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The Sultan of Zen
Sadaharu Oh would have been famous even if he had never hit 868 home runs during two decades as a player for the Yomiuri Giants. He went on to manage the team for four seasons, winning one pennant, then he switched in 1995 to the Softbank Hawks, where he led the team to three pennants and two championships.
This week Oh announced that he was hanging up his uniform after an astonishing 50 years in the game, both as a player and as a manager, He cited both health reasons - he had been operated on for cancer two years previously - and the current poor showing of the Hawks, who are fighting for last place in Japan’s Pacific League.
But, of course, Oh did hit those 868 homeruns setting a record for any professional baseball league and eclipsing the American home run king Barry Bonds by 106. During his career as a player he led the league in homers for 15 years, played in 20 Japanese All-Star games and had a lifetime batting average of .301 (roughly the same as Mickey Mantle’s .298).
But Oh wasn’t the only player helping power the Giants to eleven Japan Series Championships in the 1960s and 1970s. Most of those years he batted third in the lineup followed by teammate Shigeo Nagashima in the “clean-up” position, a pairing reminiscent of the Babe Ruth and Lou Gehrig in the hay-day of the New York Yankees.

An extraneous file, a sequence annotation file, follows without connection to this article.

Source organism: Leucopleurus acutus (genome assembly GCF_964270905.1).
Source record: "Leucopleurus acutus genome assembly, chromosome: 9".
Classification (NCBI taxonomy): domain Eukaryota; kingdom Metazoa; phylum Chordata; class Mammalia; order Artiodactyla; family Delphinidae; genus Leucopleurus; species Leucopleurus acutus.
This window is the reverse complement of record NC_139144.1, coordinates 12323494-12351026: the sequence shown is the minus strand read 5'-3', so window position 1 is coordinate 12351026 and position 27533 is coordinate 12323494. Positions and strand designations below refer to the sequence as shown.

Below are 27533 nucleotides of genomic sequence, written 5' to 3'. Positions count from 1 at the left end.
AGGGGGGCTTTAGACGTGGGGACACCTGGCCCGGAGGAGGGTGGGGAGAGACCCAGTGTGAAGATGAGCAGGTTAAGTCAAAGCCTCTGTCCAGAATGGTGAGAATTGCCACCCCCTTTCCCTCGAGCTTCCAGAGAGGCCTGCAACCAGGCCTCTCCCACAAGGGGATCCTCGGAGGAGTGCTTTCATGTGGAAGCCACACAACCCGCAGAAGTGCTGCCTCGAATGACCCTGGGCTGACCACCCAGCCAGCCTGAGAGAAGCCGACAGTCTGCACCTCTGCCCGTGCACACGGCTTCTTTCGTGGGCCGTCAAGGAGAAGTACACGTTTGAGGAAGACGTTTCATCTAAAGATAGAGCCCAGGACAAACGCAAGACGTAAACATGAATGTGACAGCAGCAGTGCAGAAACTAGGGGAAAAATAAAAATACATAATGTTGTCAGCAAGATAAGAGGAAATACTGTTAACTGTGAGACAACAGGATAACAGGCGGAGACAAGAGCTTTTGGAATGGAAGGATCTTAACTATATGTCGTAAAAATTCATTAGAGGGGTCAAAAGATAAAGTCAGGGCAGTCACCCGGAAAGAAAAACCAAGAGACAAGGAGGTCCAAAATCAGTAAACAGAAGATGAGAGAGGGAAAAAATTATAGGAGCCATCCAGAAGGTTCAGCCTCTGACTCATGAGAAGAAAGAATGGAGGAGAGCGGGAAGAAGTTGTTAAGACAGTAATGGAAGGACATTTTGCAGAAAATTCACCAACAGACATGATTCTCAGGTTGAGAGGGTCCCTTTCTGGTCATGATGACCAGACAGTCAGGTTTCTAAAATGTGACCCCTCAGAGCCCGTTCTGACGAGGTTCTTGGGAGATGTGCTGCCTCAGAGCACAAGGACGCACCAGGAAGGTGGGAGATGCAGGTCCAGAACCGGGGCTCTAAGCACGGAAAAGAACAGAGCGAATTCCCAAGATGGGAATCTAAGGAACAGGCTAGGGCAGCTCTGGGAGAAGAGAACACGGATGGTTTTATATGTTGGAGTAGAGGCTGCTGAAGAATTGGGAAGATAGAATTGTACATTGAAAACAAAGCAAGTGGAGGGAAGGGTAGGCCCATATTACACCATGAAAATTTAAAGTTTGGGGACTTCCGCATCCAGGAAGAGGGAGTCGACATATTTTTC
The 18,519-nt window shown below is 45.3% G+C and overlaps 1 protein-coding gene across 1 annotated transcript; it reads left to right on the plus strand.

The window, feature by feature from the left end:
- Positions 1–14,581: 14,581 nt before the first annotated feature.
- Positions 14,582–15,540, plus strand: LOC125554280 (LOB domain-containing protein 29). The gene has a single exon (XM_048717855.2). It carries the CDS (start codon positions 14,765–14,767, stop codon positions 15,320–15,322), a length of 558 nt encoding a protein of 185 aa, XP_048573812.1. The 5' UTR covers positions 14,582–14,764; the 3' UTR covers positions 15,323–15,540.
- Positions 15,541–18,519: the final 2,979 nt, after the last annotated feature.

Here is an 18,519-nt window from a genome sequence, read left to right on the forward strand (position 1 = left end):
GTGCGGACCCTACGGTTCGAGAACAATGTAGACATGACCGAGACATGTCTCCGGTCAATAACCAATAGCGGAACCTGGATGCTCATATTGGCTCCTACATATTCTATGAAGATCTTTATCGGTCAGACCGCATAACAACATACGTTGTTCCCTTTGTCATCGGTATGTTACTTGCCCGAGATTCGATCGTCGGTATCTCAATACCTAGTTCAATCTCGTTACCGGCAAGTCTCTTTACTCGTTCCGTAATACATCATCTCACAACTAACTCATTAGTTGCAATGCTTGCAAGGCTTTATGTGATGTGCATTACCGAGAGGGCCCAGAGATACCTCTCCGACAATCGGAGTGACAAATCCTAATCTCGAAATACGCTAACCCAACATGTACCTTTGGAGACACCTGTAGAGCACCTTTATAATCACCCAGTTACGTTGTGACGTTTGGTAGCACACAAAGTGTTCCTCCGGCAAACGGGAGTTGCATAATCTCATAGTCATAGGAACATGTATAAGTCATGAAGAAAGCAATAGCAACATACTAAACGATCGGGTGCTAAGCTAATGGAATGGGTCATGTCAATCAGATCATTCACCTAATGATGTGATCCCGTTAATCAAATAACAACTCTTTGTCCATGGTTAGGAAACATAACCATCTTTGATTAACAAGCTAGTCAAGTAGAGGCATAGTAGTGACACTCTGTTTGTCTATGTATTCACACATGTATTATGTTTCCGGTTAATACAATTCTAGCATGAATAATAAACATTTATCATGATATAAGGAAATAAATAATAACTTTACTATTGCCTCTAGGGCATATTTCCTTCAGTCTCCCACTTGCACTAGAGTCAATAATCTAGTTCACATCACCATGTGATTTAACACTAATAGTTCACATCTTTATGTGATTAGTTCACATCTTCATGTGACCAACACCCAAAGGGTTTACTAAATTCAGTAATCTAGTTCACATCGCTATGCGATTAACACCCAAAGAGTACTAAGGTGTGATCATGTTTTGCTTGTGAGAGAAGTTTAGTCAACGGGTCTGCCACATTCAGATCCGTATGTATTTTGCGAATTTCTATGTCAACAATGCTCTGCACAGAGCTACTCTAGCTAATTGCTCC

(Japanese baseball teams are named after their owners. Hence the Yomiuri Giants are named after their owner, the Yomiuri news group. Its base is Tokyo, and that location in Japan’s capital and largest city and long record of winning championships make the Giants the New York Yankees of Japan).
In those days Japanese sportswriters often wrote of the “O-N Cannon” referring to Oh and Nagashima. The latter went on to a long and distinguished career as a manager for the Giants before retiring in 2001, Oh’s decision to retire thus ends an era that Japanese sports fans remember with considerable nostalgia.
Babe Ruth was known as the “Sultan of Swat,” and Sadaharu Oh could easily be called the Sultan of Zen. Indeed, he titled his autobiography, the Zen Way of Baseball. His signature “flamingo” batting stance (raising the right leg just before swinging) is said to have been adopted from a form of martial arts called Aikido (The Way of Spirit Harmony.)